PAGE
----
After what is at least two rounds of the surf-dry off-sand combo, I will walk the 20 minutes to Sheepshead Bay, skin warm with sun, traces of sand sticking to occasional patches of sunscreen. I amble past the vicious swans and boats of the eponymous body of water and the Brooklyn teens anxiously gazing into their phones on streetcorners waiting for their friends to show up and do the same. My destination is Randazzo’s Clam Bar on Emmons Avenue, its bright blue and yellow awning punctuated with a bright red lobster. I love this place because it’s been in the same family for some 80 years, at its current location for over 60. It feels like someone’s grandmother is in the kitchen every morning making their famous red sauce (I prefer the hot version). I chuckle to myself every time the waitress sets the menu down in front of me, amused by the fact that I think I might actually order something other than their calamari--excuse me, “gal-a-mad”--appetizer but knowing full well I won’t. Because why mess with perfection? The plate of crispy battered squid arrives in front of me. I eat it with a fork and knife even though I’m not sure how the locals might feel about that, but I imagine it’s significantly better than eating a piece of pizza that way.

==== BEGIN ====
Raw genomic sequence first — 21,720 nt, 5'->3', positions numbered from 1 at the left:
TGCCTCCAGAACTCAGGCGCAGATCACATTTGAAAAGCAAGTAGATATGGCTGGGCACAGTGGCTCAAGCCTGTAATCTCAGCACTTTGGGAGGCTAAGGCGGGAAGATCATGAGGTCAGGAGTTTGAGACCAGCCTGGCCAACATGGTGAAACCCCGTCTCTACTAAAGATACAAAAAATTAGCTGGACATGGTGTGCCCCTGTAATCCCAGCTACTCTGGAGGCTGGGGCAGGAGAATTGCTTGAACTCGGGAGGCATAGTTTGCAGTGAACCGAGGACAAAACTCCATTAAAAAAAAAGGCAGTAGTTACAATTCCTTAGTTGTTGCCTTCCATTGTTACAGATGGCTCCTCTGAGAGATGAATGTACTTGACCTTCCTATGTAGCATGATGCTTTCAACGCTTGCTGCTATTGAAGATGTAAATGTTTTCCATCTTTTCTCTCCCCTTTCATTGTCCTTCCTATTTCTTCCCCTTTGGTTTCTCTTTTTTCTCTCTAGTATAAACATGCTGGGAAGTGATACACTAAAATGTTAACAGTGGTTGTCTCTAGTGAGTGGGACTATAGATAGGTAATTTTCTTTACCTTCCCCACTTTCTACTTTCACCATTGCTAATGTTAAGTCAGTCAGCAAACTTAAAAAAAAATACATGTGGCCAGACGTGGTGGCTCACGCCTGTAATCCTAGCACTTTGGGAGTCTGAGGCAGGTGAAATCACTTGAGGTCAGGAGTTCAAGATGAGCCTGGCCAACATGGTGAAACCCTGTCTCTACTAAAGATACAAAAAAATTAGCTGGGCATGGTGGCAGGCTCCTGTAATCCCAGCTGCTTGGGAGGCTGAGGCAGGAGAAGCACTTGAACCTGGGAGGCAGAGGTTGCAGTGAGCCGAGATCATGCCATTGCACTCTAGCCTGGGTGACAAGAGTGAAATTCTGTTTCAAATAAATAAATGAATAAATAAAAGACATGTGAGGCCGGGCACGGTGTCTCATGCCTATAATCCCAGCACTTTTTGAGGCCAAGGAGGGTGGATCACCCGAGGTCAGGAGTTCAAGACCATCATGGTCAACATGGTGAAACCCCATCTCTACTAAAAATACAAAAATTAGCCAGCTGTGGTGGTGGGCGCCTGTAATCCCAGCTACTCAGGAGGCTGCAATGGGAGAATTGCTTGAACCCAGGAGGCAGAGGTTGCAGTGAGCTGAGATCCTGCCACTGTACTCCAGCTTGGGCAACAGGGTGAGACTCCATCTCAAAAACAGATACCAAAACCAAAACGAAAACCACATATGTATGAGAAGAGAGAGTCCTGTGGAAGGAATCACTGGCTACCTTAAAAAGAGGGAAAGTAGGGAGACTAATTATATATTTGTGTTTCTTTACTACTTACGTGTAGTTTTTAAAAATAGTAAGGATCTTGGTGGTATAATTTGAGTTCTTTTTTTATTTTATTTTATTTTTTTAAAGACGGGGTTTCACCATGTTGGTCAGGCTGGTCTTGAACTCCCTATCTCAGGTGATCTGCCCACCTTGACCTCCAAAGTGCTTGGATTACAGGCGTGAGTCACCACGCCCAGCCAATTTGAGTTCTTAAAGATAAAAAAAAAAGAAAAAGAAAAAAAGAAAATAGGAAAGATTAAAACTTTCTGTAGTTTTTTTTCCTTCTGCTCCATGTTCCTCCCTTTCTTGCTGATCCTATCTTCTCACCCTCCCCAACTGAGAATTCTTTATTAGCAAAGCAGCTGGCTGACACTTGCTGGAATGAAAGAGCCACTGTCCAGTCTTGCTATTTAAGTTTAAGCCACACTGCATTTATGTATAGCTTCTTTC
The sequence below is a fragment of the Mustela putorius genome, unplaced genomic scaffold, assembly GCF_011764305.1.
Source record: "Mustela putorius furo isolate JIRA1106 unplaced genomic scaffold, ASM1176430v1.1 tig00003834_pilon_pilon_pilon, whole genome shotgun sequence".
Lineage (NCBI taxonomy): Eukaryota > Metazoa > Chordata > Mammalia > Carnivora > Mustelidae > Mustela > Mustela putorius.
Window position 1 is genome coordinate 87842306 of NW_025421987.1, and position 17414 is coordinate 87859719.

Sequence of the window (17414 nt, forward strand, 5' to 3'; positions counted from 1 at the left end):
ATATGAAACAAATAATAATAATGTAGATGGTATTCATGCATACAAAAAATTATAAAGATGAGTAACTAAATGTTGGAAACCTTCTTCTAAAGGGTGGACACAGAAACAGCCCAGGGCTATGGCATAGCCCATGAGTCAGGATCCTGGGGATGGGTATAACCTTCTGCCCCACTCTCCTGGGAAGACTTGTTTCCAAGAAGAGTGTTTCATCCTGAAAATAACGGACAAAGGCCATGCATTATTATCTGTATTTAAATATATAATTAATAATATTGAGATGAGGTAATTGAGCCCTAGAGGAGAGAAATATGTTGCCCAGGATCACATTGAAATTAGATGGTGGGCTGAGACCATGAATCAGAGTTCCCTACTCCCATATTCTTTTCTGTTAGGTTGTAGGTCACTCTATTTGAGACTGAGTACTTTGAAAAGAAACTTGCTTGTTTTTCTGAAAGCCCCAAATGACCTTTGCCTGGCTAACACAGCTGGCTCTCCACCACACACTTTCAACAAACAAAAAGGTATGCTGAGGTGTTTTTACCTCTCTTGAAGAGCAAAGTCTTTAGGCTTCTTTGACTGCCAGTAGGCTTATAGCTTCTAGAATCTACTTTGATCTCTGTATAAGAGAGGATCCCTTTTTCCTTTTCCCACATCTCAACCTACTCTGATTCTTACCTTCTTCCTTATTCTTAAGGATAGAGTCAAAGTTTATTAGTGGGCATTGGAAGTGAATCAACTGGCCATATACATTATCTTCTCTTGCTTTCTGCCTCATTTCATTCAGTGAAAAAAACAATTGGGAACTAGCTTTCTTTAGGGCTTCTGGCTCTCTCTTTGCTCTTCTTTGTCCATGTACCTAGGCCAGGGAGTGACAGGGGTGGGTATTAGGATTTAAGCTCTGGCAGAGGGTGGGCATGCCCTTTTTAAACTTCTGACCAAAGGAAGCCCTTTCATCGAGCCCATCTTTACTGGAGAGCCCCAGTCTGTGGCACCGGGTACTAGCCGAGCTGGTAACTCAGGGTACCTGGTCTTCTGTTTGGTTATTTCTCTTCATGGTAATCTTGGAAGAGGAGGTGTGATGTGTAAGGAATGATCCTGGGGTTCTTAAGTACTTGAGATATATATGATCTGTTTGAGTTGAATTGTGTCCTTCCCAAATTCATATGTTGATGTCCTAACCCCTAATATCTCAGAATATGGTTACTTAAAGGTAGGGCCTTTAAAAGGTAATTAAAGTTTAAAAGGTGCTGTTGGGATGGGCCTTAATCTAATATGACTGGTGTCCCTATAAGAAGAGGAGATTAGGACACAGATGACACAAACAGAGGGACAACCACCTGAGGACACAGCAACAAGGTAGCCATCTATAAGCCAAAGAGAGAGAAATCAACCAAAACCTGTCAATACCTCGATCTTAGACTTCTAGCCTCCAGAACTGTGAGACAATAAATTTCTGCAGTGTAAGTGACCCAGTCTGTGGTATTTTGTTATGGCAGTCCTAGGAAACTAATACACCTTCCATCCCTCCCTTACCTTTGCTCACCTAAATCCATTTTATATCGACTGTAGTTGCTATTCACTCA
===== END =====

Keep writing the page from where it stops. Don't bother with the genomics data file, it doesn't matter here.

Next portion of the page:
Satiated, I’ll walk toward the Sheepshead Bay Q and begin the journey home, sun spilling into my eyes from the west, one last kiss of sun before I enter the train. And then tomorrow? Back to work, not as if it never happened, but because it did.